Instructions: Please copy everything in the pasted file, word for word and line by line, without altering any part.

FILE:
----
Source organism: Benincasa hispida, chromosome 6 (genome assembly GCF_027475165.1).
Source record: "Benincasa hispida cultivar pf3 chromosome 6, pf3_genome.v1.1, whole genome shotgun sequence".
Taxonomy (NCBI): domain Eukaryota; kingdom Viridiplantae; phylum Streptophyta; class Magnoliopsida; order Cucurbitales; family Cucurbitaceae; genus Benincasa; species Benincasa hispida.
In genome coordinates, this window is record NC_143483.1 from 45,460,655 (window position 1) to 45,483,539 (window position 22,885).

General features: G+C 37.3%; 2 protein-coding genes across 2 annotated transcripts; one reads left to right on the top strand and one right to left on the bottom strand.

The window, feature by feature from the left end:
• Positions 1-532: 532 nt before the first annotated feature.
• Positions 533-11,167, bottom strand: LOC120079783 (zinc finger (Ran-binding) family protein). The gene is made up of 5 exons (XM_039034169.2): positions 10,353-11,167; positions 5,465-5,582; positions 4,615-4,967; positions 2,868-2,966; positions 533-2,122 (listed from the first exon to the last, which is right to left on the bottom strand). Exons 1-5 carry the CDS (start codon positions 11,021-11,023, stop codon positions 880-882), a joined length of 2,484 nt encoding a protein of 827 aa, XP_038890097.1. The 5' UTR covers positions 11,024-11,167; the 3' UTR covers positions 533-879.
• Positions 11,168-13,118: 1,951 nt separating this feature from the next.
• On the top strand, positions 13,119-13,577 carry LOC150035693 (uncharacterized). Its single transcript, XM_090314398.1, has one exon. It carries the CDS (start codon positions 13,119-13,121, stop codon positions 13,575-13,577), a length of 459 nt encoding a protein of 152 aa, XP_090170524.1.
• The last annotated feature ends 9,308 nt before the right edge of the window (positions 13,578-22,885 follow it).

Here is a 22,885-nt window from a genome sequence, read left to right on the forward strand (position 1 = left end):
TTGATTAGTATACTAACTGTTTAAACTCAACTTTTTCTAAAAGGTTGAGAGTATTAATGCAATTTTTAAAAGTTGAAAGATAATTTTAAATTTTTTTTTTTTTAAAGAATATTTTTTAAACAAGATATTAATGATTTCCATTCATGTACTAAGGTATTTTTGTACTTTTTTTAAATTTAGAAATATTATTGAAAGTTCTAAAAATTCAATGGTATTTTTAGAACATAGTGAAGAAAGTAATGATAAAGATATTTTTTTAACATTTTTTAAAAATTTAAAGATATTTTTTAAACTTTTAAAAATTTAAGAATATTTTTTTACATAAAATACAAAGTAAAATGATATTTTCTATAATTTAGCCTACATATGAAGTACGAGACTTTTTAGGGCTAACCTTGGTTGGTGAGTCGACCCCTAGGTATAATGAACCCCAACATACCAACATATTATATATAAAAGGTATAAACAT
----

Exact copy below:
Source organism: Benincasa hispida, chromosome 6 (genome assembly GCF_027475165.1).
Source record: "Benincasa hispida cultivar pf3 chromosome 6, pf3_genome.v1.1, whole genome shotgun sequence".
Taxonomy (NCBI): domain Eukaryota; kingdom Viridiplantae; phylum Streptophyta; class Magnoliopsida; order Cucurbitales; family Cucurbitaceae; genus Benincasa; species Benincasa hispida.
In genome coordinates, this window is record NC_143483.1 from 45,460,655 (window position 1) to 45,483,539 (window position 22,885).

General features: G+C 37.3%; 2 protein-coding genes across 2 annotated transcripts; one reads left to right on the top strand and one right to left on the bottom strand.

The window, feature by feature from the left end:
• Positions 1-532: 532 nt before the first annotated feature.
• Positions 533-11,167, bottom strand: LOC120079783 (zinc finger (Ran-binding) family protein). The gene is made up of 5 exons (XM_039034169.2): positions 10,353-11,167; positions 5,465-5,582; positions 4,615-4,967; positions 2,868-2,966; positions 533-2,122 (listed from the first exon to the last, which is right to left on the bottom strand). Exons 1-5 carry the CDS (start codon positions 11,021-11,023, stop codon positions 880-882), a joined length of 2,484 nt encoding a protein of 827 aa, XP_038890097.1. The 5' UTR covers positions 11,024-11,167; the 3' UTR covers positions 533-879.
• Positions 11,168-13,118: 1,951 nt separating this feature from the next.
• On the top strand, positions 13,119-13,577 carry LOC150035693 (uncharacterized). Its single transcript, XM_090314398.1, has one exon. It carries the CDS (start codon positions 13,119-13,121, stop codon positions 13,575-13,577), a length of 459 nt encoding a protein of 152 aa, XP_090170524.1.
• The last annotated feature ends 9,308 nt before the right edge of the window (positions 13,578-22,885 follow it).

Here is a 22,885-nt window from a genome sequence, read left to right on the forward strand (position 1 = left end):
TTGATTAGTATACTAACTGTTTAAACTCAACTTTTTCTAAAAGGTTGAGAGTATTAATGCAATTTTTAAAAGTTGAAAGATAATTTTAAATTTTTTTTTTTTTAAAGAATATTTTTTAAACAAGATATTAATGATTTCCATTCATGTACTAAGGTATTTTTGTACTTTTTTTAAATTTAGAAATATTATTGAAAGTTCTAAAAATTCAATGGTATTTTTAGAACATAGTGAAGAAAGTAATGATAAAGATATTTTTTTAACATTTTTTAAAAATTTAAAGATATTTTTTAAACTTTTAAAAATTTAAGAATATTTTTTTACATAAAATACAAAGTAAAATGATATTTTCTATAATTTAGCCTACATATGAAGTACGAGACTTTTTAGGGCTAACCTTGGTTGGTGAGTCGACCCCTAGGTATAATGAACCCCAACATACCAACATATTATATATAAAAGGTATAAACAT